Called to Glory
Family history is one of those things you should never inflict upon people you like or respect, but this little story I learned last week is too good to let pass. It concerns my Great-Grandmother, Adelaide Bradley, who was run over by a tram on Jetty Road in Glenelg in 1942. Sad, obviously, but it’s difficult not to wonder what the family (who were Church of Christ in those days) were thinking when they drafted her death notice, which read, in one of those delightful collisions of religion and modernity, that she’d “been called to glory after contact with a moving vehicle.”
‘Family history is one of those things you should never inflict upon people you like or respect’
Why ever not? I love family history. (Everyone else’s as well as mine, I mean.)
The Salvos say ‘promoted to glory’. Both ways of putting it are equally emphatic about the passivity of death — ‘called’ and ‘promoted’ both posit Someone Else as the all-powerful agent. But every death I’ve ever had anything to do with has reinforced my belief that people die of being themselves.
I think we’re all fascinated by our own family history, somewhat less by those of other people. Though that said, I have a fairly odd relationship with mine, largely because we actually had very little to do with our relatives when I was growing up, and I knew very little about where we came from or what the family’s background was. As time’s gone on I’ve learned more, but it’s still pretty fragmentary. What is very striking though is the way it impresses itself upon you, and how visceral that sense of connection is when you’re offered it. That and the reminder of just how quickly lives vanish, how quickly you reach a point where people just drop out of memory entirely. The material I was reading recently is only a couple of generations back, and already it’s another world, and the people involved are little more than names.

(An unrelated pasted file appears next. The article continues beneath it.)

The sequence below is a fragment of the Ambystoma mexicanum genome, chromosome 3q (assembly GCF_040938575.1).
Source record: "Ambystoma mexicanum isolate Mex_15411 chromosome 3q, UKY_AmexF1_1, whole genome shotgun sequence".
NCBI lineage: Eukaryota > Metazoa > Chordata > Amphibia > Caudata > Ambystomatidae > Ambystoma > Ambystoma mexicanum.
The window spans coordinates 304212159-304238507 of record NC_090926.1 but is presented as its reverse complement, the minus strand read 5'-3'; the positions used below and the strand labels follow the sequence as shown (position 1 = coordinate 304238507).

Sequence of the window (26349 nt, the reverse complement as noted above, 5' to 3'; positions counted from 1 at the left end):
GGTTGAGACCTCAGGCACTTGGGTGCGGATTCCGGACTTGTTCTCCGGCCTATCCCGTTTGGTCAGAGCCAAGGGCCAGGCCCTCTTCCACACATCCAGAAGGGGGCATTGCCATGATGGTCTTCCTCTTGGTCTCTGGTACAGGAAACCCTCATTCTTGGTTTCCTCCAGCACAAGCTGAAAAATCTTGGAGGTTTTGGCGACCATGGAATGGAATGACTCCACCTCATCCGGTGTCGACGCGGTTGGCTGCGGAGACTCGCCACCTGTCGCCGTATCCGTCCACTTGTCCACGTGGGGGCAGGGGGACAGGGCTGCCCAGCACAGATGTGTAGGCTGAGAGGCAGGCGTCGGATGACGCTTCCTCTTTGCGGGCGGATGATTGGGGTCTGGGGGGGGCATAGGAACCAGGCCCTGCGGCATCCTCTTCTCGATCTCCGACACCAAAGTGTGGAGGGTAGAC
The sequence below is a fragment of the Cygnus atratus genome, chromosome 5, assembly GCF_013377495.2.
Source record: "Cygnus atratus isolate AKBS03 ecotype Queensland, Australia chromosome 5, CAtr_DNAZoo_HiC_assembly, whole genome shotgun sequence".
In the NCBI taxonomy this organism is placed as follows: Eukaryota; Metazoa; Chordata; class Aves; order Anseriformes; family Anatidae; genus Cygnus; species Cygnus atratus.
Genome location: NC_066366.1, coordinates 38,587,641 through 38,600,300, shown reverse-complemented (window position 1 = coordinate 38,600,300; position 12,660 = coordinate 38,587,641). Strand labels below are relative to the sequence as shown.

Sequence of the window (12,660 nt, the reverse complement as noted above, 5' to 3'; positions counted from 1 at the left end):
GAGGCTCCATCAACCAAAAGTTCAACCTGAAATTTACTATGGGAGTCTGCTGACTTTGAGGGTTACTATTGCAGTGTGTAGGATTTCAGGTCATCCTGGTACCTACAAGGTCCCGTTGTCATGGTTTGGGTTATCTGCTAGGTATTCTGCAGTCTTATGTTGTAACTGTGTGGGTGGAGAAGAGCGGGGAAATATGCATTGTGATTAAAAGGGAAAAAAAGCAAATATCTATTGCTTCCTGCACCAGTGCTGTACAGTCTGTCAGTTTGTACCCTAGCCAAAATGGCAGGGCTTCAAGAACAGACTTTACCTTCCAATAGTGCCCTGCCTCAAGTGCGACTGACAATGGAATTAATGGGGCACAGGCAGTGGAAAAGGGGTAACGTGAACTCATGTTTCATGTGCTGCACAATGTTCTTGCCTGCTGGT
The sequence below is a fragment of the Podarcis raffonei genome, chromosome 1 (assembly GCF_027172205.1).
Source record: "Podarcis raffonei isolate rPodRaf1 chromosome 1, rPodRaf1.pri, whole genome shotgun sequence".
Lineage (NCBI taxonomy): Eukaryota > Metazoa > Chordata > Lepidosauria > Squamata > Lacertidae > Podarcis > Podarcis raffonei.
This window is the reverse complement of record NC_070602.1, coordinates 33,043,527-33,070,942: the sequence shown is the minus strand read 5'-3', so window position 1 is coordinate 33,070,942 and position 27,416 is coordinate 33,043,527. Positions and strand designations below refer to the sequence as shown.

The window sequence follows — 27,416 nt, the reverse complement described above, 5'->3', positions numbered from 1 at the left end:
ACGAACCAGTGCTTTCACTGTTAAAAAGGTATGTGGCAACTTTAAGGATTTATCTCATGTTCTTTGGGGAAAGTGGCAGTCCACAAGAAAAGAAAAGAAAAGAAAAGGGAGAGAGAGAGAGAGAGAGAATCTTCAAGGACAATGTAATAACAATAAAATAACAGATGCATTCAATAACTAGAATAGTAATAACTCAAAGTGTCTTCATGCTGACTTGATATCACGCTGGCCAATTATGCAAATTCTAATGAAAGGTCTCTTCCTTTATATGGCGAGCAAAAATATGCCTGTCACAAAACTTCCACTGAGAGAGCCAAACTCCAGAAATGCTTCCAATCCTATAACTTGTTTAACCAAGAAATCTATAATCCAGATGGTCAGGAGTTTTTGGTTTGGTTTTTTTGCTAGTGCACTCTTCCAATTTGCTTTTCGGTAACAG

‘Die of being themselves’ – I like that. It does seem a rather Christian way of looking at it, though – one obvious interpretation would be that people die of their vices, and ‘the wages of sin is death’.
Genealogy used to be second-only-to pronography on the interwebs, but now it has succeeded to first place. I sensed this when i saw ancestry.com advertising on television, and The Weekend Australian feature confirmed it.
Many researchers begin for the point you stated ‘knowing nothing about previous generations’.
My family was hiding a convict I am so proud of – he got 14 years Transportation as a result of the 1830 Swing Riots in Aylesbury, and his younger brother got 2 months in the Pommy slammer. they hated those machines. Early ecologists, I claim.
As a longtime trawler of public Inquest databases I revel in some of the historic Cause Of Death columns – try Visitation by God.
If you find my comment an irritation, please blame Tim who lead me to you.
The unearthed obit is indeed a delightful collision of religion and modernity, a delight perhaps not shared by the late Mrs Bradley.
Interesting that I think this is exactly how the protagonist’s father is killed in Michelle de Kretser’s The Lost Dog … have you read it?
I haven’t, as it happens. Life imitates art though, etc etc.